Tucked cozily away in Vancouver's Downtown Eastside neighbourhood sits a building that is hard to miss. With ornate aboriginal designs and a majestic totem pole on its roof, this cultural oasis is different from anything else in the city — or even the country, for that matter.
The Skwachays Aboriginal Hotel & Gallery opened its doors in August, showcasing aboriginal culture to the city — and the rest of the world.
"There are so many different layers for how this positively affects the aboriginal community, but I think for the greater community at large, they get to have a great experience and exposure to aboriginal art," Maggie Edwards, Skwachays' general manager, told The Huffington Post B.C. in an interview.
"It's such a beautiful place to stay in the hotel; we are getting tremendous exposure to the greater, wider community of Vancouver and travellers in general. I think it's just a win-win on so many levels."
Skwachays is more than a good-looking boutique hotel; it has two additional functions. First, 24 units are saved for low-cost aboriginal artist housing; the lower level is being renovated into a workshop. Artists live at Skwachays on a three-year contract, during which they produce pieces that are sold in the hotel's lobby gallery. Skwachays' goal is to help the artists become financially independent by the end of their contract.
Second, the remaining 18 rooms are designated as the hotel, each uniquely designed by one of six aboriginal artists. These rooms, as well as the gallery sales, fund the artist housing, resulting in a self-sustaining social enterprise.
Aside from the sheer beauty of its design, hotel guests can immerse themselves in aboriginal culture by participating in a traditional sweat lodge and smudge ceremonies. All food is produced by a local aboriginal catering company, with wine and beer focusing on local offerings as well.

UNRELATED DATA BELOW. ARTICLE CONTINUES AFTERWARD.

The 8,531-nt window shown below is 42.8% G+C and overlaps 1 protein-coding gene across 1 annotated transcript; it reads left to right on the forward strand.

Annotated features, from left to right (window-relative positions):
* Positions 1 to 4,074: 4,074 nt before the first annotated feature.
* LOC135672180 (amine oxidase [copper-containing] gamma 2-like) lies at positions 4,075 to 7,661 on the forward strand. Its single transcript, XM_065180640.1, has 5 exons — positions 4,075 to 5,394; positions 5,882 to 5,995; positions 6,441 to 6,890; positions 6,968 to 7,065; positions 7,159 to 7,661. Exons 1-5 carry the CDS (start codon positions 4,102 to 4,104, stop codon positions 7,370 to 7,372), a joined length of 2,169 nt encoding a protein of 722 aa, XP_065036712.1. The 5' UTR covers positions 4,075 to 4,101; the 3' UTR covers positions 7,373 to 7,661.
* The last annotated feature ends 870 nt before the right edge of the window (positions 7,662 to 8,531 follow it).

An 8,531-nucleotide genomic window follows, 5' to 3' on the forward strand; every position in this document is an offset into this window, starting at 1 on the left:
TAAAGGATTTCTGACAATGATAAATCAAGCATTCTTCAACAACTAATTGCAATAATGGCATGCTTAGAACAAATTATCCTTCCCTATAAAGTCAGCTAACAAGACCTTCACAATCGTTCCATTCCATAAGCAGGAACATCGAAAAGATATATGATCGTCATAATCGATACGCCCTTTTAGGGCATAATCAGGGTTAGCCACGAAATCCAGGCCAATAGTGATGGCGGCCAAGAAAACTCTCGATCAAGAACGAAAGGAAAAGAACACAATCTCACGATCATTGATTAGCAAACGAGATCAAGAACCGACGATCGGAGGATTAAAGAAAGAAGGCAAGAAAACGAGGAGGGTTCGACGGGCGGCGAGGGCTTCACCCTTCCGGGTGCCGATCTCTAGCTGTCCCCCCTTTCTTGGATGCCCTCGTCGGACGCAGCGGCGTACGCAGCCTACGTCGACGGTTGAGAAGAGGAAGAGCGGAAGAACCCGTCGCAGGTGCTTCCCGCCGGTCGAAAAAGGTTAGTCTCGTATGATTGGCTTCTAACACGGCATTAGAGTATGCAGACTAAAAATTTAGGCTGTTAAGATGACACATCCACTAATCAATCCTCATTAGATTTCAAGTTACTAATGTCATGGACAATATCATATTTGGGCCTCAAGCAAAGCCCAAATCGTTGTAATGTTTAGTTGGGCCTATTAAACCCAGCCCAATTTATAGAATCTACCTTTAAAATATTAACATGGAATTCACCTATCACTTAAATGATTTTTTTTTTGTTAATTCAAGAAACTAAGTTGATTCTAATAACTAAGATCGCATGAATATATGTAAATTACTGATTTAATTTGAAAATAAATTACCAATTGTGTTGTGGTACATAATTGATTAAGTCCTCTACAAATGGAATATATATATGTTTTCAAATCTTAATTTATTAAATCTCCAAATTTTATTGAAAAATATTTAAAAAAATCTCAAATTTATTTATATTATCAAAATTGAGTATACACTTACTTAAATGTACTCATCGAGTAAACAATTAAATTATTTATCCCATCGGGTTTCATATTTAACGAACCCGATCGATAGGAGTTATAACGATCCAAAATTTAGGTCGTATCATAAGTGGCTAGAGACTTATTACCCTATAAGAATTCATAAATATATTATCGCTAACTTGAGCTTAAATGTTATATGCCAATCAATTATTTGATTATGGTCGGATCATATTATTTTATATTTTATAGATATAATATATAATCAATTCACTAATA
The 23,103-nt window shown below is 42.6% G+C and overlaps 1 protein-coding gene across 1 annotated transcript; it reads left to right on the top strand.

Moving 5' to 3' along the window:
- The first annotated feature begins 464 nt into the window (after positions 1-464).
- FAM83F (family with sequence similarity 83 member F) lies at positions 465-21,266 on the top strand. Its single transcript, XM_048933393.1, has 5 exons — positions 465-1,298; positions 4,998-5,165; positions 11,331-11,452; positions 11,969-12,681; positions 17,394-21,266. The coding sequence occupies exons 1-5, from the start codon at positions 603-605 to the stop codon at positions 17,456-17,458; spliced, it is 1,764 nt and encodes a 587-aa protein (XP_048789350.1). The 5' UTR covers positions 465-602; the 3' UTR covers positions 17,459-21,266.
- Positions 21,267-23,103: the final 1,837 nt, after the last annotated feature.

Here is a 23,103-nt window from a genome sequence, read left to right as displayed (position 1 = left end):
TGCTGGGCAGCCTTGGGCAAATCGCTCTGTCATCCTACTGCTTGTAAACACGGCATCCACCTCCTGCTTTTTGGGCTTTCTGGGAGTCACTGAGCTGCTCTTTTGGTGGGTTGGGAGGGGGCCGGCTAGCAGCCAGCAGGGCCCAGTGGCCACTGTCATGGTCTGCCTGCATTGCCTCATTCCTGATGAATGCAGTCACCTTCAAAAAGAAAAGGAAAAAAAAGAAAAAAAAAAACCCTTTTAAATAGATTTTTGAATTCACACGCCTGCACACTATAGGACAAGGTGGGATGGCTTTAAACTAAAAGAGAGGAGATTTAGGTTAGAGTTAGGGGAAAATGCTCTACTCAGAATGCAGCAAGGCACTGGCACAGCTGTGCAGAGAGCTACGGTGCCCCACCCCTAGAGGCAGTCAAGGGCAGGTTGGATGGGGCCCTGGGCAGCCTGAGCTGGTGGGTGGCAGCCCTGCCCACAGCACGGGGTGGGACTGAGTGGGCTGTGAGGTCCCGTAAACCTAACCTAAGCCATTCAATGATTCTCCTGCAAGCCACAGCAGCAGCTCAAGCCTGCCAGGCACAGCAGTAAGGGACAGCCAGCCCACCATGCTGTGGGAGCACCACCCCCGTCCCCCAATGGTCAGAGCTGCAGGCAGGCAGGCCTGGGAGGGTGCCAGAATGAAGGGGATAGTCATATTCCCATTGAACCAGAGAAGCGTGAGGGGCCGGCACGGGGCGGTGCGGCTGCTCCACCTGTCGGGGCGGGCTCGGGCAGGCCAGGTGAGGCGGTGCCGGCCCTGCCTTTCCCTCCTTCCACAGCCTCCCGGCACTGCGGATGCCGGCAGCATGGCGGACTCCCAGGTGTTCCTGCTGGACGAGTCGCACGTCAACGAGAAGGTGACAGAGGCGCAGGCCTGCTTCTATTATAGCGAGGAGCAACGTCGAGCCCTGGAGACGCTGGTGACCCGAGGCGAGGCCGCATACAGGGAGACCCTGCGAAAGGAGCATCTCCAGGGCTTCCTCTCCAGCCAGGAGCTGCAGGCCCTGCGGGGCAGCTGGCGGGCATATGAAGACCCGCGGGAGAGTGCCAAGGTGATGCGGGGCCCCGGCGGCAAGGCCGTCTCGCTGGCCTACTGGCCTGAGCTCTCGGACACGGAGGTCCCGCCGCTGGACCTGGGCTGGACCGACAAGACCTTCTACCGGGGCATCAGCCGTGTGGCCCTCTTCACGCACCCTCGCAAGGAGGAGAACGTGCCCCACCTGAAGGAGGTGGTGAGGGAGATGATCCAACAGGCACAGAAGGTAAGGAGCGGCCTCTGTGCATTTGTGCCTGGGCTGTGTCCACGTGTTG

Owned and operated by the Vancouver Native Housing Society, Skwachays works to become part of the fabric of the controversial Downtown Eastside. Rather than "fix" the neighbourhood, the organization aims to enhance it.
"There's been so much talk in the past about cleaning up, for lack of a better term, the Downtown Eastside area from members of the homeless community and drug addicts who tend to frequent this area," said Edwards.
"But one of the things that we would like to see happen is rather than the gentrification of the neighbourhood, bring small, successful businesses together that support the existing community .... There are some wonderful coffee shops and restaurants that are working with the homeless and working with social services in the area to be a part of the community as opposed to the alternative, and it's a very positive way of approaching and improving everything in the neighbourhood."
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The lodge originally started in 2012 as an affordable healing space for aboriginal people travelling to Vancouver for medical reasons, Edwards explained, but the project wasn't as successful as hoped.
Then in 2013, Jon Zwickel, president of InnVentures Hospitality Corp., visited the gallery and had the idea to turn the healing lodge rooms into a hotel suites (but some rooms will still be available for aboriginal patients, according to The Vancouver Sun).
Since then, dozens of people have donated time, services, and goods to get it off the ground, and the reception to Skwachays' launch has been "phenomenal," Edwards said.
"The quality of the rooms and the fact that they reflect amazing Canadian aboriginal art is just getting a terrific response. People just really love it."